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Washington County school event attendance policy is not getting a perfect score

October 15, 2007|By ERIN CUNNINGHAM

WASHINGTON COUNTY - Once you're in, you're in. Once you're out, you're out.

That's the policy being enforced this year at athletic events at public schools in Washington County, said Ed Masood, supervisor of arts, health and physical education and athletics. After buying a ticket and entering the stadium, ticket holders are not able to return to the parking lot.

"You used to be able to come and go," Masood said. "But then we found out they were going out to their cars and drinking."

He said that the rule has upset some fans because they want to be able to go in and out of the games.

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After learning about the rule Friday, Hagerstown resident Edward Reynolds was immediately worried that he would not be able to return to his car if he needed his insulin. Reynolds, who was waiting in line at Mike Callas Stadium to watch a North Hagerstown High football game, said he is diabetic.

"I would prefer to not have to carry it around with me if I didn't need to," he said.

Masood said that exceptions are made on a case-by-case basis, and that patrons like Reynolds would be allowed to return to their cars for medicine.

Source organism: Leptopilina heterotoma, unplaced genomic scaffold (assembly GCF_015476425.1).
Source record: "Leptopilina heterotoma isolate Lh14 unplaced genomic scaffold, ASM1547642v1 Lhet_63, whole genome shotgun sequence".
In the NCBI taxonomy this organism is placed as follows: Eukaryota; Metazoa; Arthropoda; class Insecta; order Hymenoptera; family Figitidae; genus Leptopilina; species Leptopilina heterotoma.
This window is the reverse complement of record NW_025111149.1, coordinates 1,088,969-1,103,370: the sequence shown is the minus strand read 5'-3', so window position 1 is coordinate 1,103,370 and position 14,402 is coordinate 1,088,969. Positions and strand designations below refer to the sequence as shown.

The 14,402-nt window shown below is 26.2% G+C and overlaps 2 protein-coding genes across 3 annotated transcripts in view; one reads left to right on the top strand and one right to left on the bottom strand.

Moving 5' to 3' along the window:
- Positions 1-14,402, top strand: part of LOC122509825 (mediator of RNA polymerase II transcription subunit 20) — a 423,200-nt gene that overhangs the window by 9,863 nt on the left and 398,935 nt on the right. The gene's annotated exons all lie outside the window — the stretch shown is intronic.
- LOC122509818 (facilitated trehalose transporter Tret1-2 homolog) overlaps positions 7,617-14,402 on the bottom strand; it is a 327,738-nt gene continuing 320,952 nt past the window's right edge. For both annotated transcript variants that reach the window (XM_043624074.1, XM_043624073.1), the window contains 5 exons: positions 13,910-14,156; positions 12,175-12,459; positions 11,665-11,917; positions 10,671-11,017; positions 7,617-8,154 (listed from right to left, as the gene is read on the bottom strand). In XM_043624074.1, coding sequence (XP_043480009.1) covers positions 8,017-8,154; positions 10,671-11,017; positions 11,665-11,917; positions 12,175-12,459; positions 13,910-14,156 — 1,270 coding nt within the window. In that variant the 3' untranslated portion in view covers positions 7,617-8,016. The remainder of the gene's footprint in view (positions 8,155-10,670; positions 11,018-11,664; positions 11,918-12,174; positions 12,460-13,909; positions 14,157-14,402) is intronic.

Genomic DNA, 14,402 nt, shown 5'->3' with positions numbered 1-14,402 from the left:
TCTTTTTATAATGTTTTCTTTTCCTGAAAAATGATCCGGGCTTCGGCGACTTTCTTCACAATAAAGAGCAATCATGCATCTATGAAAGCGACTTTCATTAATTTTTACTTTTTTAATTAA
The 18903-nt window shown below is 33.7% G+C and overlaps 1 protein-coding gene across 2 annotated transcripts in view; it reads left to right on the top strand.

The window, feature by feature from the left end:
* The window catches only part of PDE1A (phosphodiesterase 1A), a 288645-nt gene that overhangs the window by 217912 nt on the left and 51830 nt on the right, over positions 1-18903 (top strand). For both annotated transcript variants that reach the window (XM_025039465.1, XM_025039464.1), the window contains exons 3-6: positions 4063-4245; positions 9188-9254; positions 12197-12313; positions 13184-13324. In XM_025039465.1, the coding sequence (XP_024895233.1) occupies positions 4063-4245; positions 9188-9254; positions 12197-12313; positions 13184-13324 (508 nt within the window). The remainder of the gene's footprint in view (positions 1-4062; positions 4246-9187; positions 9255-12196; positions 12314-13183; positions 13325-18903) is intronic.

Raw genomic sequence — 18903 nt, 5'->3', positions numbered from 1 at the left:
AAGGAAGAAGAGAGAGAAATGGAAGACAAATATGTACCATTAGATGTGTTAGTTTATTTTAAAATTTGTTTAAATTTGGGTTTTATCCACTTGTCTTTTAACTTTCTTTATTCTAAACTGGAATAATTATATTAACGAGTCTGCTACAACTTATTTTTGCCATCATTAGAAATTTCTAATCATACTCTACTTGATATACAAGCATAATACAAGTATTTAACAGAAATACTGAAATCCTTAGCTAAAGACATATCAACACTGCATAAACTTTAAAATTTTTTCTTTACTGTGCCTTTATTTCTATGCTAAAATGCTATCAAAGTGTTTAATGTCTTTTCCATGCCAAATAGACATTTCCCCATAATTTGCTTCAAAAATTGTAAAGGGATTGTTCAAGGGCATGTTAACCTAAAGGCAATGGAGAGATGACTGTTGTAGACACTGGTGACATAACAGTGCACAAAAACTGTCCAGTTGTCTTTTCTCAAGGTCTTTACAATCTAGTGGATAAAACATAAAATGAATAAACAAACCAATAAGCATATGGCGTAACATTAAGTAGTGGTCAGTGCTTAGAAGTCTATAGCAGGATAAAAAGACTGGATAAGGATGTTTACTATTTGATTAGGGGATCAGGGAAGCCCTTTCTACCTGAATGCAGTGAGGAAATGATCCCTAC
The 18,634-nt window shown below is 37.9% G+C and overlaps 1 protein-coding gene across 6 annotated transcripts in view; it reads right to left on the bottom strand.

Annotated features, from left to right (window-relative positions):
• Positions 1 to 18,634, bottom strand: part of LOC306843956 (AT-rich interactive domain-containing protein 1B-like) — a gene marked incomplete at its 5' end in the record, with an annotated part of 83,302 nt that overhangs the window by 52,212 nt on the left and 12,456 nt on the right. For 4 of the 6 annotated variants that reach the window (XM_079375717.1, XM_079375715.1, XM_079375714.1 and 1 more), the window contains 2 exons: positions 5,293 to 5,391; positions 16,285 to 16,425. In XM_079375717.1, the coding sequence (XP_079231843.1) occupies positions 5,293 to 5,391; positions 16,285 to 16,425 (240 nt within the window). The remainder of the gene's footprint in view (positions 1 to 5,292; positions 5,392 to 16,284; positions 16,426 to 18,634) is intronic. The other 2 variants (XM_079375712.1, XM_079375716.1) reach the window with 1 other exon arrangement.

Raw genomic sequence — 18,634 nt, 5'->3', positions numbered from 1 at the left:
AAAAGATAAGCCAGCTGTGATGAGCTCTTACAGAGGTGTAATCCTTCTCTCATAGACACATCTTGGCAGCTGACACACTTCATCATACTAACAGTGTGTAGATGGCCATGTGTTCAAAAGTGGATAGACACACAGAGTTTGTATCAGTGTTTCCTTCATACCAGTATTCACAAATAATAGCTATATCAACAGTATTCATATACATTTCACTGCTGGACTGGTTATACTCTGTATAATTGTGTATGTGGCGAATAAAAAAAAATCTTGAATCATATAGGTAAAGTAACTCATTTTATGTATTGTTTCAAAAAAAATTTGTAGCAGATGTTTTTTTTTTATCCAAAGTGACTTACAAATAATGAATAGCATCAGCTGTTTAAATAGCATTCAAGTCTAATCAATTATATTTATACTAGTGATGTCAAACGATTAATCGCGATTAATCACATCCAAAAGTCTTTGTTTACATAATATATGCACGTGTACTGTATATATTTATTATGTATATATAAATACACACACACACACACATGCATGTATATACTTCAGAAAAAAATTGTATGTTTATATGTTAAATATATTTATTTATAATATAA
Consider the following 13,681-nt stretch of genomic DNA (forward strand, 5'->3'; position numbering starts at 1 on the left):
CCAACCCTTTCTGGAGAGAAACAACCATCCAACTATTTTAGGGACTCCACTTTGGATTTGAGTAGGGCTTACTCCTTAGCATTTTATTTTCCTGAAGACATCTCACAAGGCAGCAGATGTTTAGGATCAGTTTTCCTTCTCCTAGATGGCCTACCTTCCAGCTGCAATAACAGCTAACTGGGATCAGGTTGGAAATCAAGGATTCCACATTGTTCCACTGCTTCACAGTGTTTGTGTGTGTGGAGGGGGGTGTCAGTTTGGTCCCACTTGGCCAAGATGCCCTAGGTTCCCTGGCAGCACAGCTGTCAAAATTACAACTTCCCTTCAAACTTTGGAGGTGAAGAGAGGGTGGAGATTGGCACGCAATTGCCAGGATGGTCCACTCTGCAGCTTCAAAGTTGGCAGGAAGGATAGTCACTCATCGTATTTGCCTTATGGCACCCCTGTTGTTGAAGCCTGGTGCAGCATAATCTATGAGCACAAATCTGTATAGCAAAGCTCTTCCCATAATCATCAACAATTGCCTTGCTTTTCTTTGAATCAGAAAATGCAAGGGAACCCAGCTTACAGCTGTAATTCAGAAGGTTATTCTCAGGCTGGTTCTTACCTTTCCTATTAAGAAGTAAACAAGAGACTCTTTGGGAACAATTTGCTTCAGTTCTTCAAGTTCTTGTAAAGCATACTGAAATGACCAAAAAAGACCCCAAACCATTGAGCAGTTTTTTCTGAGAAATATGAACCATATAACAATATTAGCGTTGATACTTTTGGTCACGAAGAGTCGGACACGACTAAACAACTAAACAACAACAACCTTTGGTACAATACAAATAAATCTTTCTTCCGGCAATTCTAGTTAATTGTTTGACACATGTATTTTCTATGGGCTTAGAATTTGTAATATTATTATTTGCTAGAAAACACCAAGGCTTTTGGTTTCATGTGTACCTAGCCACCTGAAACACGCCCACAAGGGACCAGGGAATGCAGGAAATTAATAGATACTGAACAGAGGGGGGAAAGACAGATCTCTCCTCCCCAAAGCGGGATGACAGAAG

The policy was enforced at some schools during the last school year, but was enacted countywide this year.

Masood said the rule is in response to the number of people who left games to go to their cars and drink alcohol or smoke, which is not allowed on school property.

Hagerstown resident Conrad Myers said he understands the reasoning behind the policy. While waiting in line to watch North Hagerstown High School's football team compete Friday, Myers said students should not be allowed to go back to their vehicles during the game.

"But if they're with a parent," he said. "Then they should be able to go."

Myers said similar policies exist at games he has attended in other counties.

"It is the same in neighboring counties," Masood said.

The admission to attend a game remains the same as last year: $5 for varsity games and $2 for those younger than 12. Children are not admitted without someone older than 21, Masood said. Nonvarsity games, like junior varsity and ninth-grade events, cost $5 for double-headers, or $3 for a single game, and $2 for those younger than 12.

Masood said ticket sales account for less than 10 percent of the school system's athletic program budget.

"That doesn't even come close to covering any of it," he said.

The remainder of the money comes from an $80,000 line item in the Board of Education's budget, and from fundraising by athletic boosters.

Masood said a lot of fundraising is necessary to fund athletics countywide. An average of $50,000 is spent each month on transportation for athletics, and another $120,000 is spent annually to pay for referees. Additional money is spent on equipment, like balls and nets.

Masood said the only revenue-producing sports in Washington County are basketball, football, lacrosse and wrestling.

The price of admission is evaluated annually, and Masood said he believes there will be a need to increase the price soon. As the price of gasoline goes up, he said, the amount of money paid to referees also will increase.

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